There is no cure for fibromyalgia, but medication, exercise and stress reduction measures can help control the symptoms. Hartong takes medication and sticks to a daily routine. “It’s not just giving me a pill, it’s how do I live? For me, it’s exercise,” Hartong said.

The researchers now want to use the test on a larger group of patients to see if they get the same results. If the test is approved, doctors will be able to diagnose fibromyalgia instantly and save patients years of suffering. (VOA)

Next Story

Blood Test Can Help Diagnose Pre-eclampsia, Says Study

There was no change in the likelihood of complications for the baby, the age at which babies were delivered prematurely or whether they were admitted to a neonatal unit

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Image source- sites.bu.edu

A simple blood test can help diagnose a common but potentially fatal pregnancy complication — pre-eclampsia, finds a study published in The Lancet journal.

During the study, by measuring the concentration of placental growth factor (PlGF) in a woman’s blood, doctors were able to diagnose pre-eclampsia two days sooner on average.

“We knew monitoring PlGF was an accurate way to help detect the condition but were unsure whether making this tool available to clinicians would lead to better care for women. Now we know that it does,” said lead author Lucy Chappell from King’s College London.

Pre-eclampsia, a condition in pregnancy characterised by high blood pressure, sometimes with fluid retention and proteinuria, can cause damage to vital organs, fits and can be fatal for the woman and baby, if left untreated. Globally, 100 women die due to pre-eclampsia every day.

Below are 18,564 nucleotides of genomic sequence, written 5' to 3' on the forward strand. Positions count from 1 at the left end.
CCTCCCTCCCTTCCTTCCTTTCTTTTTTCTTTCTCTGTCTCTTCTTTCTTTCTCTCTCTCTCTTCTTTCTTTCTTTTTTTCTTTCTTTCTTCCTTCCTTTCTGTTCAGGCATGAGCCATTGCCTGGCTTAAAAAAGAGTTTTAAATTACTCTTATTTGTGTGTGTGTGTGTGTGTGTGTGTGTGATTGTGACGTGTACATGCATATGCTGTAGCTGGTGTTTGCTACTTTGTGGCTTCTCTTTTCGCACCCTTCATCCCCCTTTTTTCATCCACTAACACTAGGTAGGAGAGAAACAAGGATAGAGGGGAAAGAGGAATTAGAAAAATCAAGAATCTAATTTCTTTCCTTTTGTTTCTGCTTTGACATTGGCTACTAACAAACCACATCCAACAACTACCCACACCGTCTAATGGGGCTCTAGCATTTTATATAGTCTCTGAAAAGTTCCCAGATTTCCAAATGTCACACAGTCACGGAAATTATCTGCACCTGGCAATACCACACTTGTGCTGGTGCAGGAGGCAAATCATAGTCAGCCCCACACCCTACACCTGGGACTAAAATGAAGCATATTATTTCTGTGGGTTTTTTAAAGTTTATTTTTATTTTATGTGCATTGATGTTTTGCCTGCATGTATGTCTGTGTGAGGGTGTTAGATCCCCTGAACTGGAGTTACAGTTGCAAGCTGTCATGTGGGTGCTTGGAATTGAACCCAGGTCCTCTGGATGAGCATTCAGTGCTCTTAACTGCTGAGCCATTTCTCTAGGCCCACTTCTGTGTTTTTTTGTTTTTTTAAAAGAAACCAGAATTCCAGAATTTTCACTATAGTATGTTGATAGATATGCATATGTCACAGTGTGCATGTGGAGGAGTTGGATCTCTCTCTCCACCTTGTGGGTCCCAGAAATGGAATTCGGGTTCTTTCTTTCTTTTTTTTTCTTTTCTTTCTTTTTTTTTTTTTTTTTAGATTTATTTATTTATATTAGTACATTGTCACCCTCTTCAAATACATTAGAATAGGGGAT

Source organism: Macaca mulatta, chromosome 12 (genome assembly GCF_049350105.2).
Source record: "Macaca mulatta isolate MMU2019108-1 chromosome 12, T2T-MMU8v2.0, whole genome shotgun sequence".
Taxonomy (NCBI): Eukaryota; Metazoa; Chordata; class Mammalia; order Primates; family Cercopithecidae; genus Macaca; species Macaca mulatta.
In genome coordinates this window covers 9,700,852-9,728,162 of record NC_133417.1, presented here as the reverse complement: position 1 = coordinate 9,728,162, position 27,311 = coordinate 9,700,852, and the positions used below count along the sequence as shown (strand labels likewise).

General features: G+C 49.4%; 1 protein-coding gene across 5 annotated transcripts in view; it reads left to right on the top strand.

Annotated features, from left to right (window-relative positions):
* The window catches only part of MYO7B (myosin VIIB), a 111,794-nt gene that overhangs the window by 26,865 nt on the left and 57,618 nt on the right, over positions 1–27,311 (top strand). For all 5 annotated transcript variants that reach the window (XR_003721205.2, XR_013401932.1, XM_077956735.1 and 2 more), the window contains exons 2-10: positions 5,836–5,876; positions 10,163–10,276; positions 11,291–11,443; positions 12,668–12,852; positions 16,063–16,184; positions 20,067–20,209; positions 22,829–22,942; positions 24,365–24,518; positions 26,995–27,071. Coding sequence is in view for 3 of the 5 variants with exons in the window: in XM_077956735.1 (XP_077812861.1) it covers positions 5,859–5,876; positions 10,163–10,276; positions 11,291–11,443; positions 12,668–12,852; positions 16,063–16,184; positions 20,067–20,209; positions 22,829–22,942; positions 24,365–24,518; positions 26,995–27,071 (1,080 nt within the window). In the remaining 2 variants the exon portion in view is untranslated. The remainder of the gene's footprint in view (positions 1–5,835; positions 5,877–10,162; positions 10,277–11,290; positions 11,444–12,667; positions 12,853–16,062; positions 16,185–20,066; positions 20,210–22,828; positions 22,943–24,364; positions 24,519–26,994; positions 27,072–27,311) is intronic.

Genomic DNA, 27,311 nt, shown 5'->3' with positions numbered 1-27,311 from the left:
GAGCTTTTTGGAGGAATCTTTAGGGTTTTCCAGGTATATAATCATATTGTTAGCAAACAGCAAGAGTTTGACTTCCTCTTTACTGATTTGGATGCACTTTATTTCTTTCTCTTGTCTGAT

A health service worker takes a blood sample for a malaria test in Dajabon, Dominican Republic, on the border with Haiti, Oct. 6, 2009. A test that doesn't require a needle or blood has won the Africa Prize for Engineering Innovation
A health service worker takes a blood sample for a malaria test in Dajabon, Dominican Republic, on the border with Haiti, Oct. 6, 2009. VOA

“For the last hundred years, we have diagnosed pre-eclampsia by measuring blood pressure and checking for protein in a woman’s urine. These are relatively imprecise and often quite subjective,” Chappell noted.

For the study, the research team studied 1,035 women with suspected pre-eclampsia from 11 maternity units across the UK. They were randomly assigned to two groups — one had their PlGF test results made available to their clinical team, the other did not.

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The PlGF testing was shown to reduce the average time to diagnose pre-eclampsia from four to two days and serious complications before birth (such as eclampsia, stroke, and maternal death) to four per cent from five per cent.

There was no change in the likelihood of complications for the baby, the age at which babies were delivered prematurely or whether they were admitted to a neonatal unit, the researchers said. (IANS)